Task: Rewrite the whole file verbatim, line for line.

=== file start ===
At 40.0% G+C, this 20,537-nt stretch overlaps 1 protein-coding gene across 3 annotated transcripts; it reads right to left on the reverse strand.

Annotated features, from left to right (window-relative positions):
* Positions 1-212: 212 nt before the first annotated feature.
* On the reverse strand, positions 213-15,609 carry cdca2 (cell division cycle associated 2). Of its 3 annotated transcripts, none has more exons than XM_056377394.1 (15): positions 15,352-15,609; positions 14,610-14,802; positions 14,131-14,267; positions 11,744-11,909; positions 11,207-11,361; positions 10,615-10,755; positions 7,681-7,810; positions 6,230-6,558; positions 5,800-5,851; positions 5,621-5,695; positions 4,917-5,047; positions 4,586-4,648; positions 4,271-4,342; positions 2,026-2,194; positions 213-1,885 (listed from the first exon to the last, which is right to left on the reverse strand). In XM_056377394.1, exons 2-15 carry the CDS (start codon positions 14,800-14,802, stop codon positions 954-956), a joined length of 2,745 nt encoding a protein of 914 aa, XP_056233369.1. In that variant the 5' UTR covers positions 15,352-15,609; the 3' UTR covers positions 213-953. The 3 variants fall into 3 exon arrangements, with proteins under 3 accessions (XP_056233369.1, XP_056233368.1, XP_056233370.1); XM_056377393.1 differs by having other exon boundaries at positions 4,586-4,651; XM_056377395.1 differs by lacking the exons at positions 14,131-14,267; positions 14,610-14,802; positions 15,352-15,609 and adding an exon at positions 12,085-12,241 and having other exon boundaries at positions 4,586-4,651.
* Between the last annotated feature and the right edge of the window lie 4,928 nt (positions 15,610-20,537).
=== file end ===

At 40.0% G+C, this 20,537-nt stretch overlaps 1 protein-coding gene across 3 annotated transcripts; it reads right to left on the reverse strand.

Annotated features, from left to right (window-relative positions):
* Positions 1-212: 212 nt before the first annotated feature.
* On the reverse strand, positions 213-15,609 carry cdca2 (cell division cycle associated 2). Of its 3 annotated transcripts, none has more exons than XM_056377394.1 (15): positions 15,352-15,609; positions 14,610-14,802; positions 14,131-14,267; positions 11,744-11,909; positions 11,207-11,361; positions 10,615-10,755; positions 7,681-7,810; positions 6,230-6,558; positions 5,800-5,851; positions 5,621-5,695; positions 4,917-5,047; positions 4,586-4,648; positions 4,271-4,342; positions 2,026-2,194; positions 213-1,885 (listed from the first exon to the last, which is right to left on the reverse strand). In XM_056377394.1, exons 2-15 carry the CDS (start codon positions 14,800-14,802, stop codon positions 954-956), a joined length of 2,745 nt encoding a protein of 914 aa, XP_056233369.1. In that variant the 5' UTR covers positions 15,352-15,609; the 3' UTR covers positions 213-953. The 3 variants fall into 3 exon arrangements, with proteins under 3 accessions (XP_056233369.1, XP_056233368.1, XP_056233370.1); XM_056377393.1 differs by having other exon boundaries at positions 4,586-4,651; XM_056377395.1 differs by lacking the exons at positions 14,131-14,267; positions 14,610-14,802; positions 15,352-15,609 and adding an exon at positions 12,085-12,241 and having other exon boundaries at positions 4,586-4,651.
* Between the last annotated feature and the right edge of the window lie 4,928 nt (positions 15,610-20,537).